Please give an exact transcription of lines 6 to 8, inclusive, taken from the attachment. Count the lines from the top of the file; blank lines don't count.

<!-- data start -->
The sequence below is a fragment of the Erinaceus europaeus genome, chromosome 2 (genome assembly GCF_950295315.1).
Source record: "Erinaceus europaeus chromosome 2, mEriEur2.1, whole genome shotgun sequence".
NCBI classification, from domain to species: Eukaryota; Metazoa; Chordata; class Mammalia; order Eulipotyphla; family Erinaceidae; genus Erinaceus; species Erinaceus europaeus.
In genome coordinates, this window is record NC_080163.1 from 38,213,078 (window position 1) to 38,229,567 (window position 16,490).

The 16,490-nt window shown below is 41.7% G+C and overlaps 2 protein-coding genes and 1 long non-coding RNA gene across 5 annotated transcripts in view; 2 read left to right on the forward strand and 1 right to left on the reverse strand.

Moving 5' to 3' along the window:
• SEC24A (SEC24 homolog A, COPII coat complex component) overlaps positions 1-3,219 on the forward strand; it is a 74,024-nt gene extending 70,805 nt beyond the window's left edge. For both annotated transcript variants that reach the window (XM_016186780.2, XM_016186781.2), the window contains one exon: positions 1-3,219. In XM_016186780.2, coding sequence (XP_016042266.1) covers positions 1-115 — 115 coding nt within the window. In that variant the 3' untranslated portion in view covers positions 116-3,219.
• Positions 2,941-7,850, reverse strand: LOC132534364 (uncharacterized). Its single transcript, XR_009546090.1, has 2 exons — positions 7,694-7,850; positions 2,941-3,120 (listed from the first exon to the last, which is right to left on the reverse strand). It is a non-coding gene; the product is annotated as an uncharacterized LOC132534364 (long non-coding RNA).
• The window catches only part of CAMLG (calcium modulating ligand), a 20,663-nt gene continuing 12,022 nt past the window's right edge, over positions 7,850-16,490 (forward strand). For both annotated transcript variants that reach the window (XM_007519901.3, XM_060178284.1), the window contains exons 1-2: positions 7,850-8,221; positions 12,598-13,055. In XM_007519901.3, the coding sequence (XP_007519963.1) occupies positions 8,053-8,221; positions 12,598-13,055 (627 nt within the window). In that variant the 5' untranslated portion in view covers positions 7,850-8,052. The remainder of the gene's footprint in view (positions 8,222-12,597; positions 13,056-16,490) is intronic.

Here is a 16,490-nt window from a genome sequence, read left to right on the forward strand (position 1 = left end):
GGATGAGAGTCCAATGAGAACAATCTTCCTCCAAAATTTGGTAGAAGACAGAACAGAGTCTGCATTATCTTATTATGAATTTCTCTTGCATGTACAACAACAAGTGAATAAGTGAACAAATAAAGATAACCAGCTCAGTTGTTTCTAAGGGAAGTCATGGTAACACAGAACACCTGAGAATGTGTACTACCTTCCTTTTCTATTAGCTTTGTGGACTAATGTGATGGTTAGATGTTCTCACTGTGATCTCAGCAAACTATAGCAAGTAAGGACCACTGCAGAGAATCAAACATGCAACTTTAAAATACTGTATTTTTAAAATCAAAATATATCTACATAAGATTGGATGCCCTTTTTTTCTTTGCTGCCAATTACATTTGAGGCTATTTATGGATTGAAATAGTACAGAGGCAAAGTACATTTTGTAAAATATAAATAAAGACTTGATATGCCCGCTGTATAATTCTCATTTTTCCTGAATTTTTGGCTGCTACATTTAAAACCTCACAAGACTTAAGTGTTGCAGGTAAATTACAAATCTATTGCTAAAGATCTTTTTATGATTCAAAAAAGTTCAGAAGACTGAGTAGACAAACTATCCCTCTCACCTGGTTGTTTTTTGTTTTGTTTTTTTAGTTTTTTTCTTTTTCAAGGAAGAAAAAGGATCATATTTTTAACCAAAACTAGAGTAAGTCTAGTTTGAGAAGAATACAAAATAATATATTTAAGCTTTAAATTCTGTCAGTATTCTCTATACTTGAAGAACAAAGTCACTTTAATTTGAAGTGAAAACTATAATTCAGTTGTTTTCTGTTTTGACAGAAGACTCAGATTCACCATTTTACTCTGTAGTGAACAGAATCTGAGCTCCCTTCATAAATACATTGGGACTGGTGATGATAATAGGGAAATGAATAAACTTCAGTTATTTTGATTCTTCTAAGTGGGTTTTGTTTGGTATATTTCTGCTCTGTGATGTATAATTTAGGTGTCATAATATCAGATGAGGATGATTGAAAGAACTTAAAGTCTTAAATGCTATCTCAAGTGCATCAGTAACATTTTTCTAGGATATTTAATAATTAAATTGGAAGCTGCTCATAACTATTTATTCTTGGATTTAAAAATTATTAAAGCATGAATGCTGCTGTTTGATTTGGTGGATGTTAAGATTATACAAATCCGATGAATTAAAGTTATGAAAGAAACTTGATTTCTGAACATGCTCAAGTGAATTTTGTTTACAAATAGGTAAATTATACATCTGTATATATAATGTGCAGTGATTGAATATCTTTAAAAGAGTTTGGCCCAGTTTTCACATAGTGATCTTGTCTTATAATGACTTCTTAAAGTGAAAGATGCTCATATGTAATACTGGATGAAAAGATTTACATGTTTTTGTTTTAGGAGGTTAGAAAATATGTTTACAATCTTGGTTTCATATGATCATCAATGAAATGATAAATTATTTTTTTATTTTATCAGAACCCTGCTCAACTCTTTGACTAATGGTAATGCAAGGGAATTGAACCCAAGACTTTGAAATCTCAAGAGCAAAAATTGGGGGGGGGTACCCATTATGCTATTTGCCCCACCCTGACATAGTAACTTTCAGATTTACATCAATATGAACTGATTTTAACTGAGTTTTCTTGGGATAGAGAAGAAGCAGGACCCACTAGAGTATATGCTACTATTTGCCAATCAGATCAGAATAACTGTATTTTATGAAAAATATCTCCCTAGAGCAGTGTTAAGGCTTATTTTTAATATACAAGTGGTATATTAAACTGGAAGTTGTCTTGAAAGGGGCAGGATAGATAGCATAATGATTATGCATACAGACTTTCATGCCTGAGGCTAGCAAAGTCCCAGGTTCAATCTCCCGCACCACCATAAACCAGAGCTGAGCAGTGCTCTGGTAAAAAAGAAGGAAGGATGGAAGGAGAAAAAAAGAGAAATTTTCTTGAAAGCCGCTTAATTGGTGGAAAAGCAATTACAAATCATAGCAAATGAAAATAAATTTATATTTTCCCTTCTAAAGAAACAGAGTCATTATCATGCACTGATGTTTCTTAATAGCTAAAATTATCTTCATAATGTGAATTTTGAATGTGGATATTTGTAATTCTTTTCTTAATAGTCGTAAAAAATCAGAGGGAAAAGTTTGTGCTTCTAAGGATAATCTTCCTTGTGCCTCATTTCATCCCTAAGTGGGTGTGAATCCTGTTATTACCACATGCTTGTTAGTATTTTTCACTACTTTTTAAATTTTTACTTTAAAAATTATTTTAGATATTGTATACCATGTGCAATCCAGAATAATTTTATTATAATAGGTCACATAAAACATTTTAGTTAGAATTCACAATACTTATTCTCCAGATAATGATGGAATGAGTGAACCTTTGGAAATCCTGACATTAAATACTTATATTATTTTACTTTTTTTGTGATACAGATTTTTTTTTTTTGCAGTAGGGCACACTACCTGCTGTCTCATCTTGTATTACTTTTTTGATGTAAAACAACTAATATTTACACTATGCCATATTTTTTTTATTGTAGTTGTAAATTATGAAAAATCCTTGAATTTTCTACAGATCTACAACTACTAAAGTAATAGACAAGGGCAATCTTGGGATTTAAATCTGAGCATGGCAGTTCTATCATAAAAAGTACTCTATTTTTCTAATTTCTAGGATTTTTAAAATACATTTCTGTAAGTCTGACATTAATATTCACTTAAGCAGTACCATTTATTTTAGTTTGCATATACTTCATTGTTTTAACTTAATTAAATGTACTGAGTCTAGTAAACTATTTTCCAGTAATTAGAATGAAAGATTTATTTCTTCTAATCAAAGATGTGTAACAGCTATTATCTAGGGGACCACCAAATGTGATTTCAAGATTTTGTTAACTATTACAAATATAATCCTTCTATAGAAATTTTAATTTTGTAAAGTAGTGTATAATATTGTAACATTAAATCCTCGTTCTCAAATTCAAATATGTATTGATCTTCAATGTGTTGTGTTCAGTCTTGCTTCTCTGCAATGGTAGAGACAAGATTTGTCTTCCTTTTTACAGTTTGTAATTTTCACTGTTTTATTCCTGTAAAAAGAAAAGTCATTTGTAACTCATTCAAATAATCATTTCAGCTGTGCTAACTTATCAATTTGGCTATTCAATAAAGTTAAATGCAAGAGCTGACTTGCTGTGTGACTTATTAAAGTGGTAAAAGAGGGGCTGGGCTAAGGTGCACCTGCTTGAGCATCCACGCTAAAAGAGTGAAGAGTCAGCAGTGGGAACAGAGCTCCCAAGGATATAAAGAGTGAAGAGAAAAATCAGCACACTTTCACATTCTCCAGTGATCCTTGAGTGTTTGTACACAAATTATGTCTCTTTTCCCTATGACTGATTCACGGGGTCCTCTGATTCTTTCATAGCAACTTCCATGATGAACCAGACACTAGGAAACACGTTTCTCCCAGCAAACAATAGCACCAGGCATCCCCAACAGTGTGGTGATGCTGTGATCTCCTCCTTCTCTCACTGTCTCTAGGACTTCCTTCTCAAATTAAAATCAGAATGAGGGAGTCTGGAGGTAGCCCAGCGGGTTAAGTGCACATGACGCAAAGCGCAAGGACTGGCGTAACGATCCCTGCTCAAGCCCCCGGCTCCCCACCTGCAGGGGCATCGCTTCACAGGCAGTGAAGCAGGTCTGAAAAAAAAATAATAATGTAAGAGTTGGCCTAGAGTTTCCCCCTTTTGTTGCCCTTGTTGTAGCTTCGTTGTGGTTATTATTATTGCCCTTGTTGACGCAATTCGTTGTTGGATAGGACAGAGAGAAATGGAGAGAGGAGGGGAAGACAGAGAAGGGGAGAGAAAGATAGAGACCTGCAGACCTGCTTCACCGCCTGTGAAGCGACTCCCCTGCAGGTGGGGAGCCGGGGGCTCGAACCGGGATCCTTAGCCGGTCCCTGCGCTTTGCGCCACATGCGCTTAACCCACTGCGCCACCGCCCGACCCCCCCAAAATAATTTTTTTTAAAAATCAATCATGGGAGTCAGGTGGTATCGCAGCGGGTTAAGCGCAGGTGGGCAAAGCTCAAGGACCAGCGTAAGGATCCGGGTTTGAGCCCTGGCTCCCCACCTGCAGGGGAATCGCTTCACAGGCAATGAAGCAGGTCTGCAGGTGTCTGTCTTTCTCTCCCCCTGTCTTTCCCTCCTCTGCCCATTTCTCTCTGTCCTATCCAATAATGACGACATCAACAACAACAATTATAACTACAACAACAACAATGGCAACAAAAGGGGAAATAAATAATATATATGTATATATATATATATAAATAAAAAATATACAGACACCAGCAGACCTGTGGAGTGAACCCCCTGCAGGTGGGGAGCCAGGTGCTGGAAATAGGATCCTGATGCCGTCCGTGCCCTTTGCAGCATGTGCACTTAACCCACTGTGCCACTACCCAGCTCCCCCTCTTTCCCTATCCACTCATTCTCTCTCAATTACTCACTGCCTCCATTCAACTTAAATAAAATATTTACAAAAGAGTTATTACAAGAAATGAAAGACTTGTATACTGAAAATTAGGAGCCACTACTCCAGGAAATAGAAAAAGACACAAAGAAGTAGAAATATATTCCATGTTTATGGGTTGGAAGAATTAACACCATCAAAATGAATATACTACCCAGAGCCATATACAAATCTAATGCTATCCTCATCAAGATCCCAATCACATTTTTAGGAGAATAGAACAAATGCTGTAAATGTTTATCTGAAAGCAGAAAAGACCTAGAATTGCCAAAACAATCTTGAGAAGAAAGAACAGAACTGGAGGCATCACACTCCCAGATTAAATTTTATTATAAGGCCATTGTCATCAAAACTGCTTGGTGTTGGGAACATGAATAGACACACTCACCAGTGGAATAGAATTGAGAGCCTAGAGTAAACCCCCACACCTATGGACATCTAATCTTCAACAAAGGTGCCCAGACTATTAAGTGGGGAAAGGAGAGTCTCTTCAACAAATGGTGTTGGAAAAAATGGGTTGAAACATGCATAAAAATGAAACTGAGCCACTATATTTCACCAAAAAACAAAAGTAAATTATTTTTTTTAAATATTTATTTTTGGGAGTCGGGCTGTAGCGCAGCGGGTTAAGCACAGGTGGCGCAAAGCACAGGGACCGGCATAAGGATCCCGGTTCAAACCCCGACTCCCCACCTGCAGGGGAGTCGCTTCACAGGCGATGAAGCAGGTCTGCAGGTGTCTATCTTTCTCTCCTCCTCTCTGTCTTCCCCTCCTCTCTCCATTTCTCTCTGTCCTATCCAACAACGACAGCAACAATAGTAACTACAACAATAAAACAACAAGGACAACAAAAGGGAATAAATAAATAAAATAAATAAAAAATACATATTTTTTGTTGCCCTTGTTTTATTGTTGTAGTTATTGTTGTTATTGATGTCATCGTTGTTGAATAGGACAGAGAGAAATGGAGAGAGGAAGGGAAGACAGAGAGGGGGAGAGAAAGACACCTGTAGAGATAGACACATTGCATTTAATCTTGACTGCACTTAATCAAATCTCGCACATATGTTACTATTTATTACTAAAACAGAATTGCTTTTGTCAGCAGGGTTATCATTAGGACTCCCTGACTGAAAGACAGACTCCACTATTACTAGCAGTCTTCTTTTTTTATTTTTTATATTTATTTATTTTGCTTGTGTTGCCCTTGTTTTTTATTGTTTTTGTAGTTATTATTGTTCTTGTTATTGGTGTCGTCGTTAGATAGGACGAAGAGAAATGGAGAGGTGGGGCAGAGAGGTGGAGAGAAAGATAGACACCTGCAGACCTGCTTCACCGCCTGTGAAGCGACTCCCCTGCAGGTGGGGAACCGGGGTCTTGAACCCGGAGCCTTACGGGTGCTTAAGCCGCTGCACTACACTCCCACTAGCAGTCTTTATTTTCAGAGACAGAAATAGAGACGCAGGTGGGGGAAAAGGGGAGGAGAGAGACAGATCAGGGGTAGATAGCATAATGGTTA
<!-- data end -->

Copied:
Moving 5' to 3' along the window:
• SEC24A (SEC24 homolog A, COPII coat complex component) overlaps positions 1-3,219 on the forward strand; it is a 74,024-nt gene extending 70,805 nt beyond the window's left edge. For both annotated transcript variants that reach the window (XM_016186780.2, XM_016186781.2), the window contains one exon: positions 1-3,219. In XM_016186780.2, coding sequence (XP_016042266.1) covers positions 1-115 — 115 coding nt within the window. In that variant the 3' untranslated portion in view covers positions 116-3,219.
• Positions 2,941-7,850, reverse strand: LOC132534364 (uncharacterized). Its single transcript, XR_009546090.1, has 2 exons — positions 7,694-7,850; positions 2,941-3,120 (listed from the first exon to the last, which is right to left on the reverse strand). It is a non-coding gene; the product is annotated as an uncharacterized LOC132534364 (long non-coding RNA).